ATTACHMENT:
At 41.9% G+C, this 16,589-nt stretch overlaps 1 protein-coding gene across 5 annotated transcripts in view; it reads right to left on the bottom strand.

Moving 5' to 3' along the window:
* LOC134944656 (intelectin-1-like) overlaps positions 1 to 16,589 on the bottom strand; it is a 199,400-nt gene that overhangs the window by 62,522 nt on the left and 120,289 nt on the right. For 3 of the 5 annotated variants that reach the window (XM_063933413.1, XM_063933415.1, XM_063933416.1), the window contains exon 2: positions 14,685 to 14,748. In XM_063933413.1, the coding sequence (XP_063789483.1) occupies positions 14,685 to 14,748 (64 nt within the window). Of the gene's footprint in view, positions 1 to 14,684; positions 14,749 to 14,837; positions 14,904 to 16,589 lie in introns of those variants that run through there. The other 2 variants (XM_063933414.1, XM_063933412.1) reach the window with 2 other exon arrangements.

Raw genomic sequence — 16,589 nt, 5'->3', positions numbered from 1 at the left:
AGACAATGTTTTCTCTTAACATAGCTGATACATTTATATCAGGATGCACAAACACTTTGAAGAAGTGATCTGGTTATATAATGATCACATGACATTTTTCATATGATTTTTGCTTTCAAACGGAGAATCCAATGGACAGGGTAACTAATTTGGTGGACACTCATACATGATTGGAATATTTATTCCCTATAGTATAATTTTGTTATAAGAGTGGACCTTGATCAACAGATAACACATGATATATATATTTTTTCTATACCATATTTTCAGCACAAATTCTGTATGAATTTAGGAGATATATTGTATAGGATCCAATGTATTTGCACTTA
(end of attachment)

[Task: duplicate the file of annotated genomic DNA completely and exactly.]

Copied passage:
At 41.9% G+C, this 16,589-nt stretch overlaps 1 protein-coding gene across 5 annotated transcripts in view; it reads right to left on the bottom strand.

Moving 5' to 3' along the window:
* LOC134944656 (intelectin-1-like) overlaps positions 1 to 16,589 on the bottom strand; it is a 199,400-nt gene that overhangs the window by 62,522 nt on the left and 120,289 nt on the right. For 3 of the 5 annotated variants that reach the window (XM_063933413.1, XM_063933415.1, XM_063933416.1), the window contains exon 2: positions 14,685 to 14,748. In XM_063933413.1, the coding sequence (XP_063789483.1) occupies positions 14,685 to 14,748 (64 nt within the window). Of the gene's footprint in view, positions 1 to 14,684; positions 14,749 to 14,837; positions 14,904 to 16,589 lie in introns of those variants that run through there. The other 2 variants (XM_063933414.1, XM_063933412.1) reach the window with 2 other exon arrangements.

Raw genomic sequence — 16,589 nt, 5'->3', positions numbered from 1 at the left:
AGACAATGTTTTCTCTTAACATAGCTGATACATTTATATCAGGATGCACAAACACTTTGAAGAAGTGATCTGGTTATATAATGATCACATGACATTTTTCATATGATTTTTGCTTTCAAACGGAGAATCCAATGGACAGGGTAACTAATTTGGTGGACACTCATACATGATTGGAATATTTATTCCCTATAGTATAATTTTGTTATAAGAGTGGACCTTGATCAACAGATAACACATGATATATATATTTTTTCTATACCATATTTTCAGCACAAATTCTGTATGAATTTAGGAGATATATTGTATAGGATCCAATGTATTTGCACTTA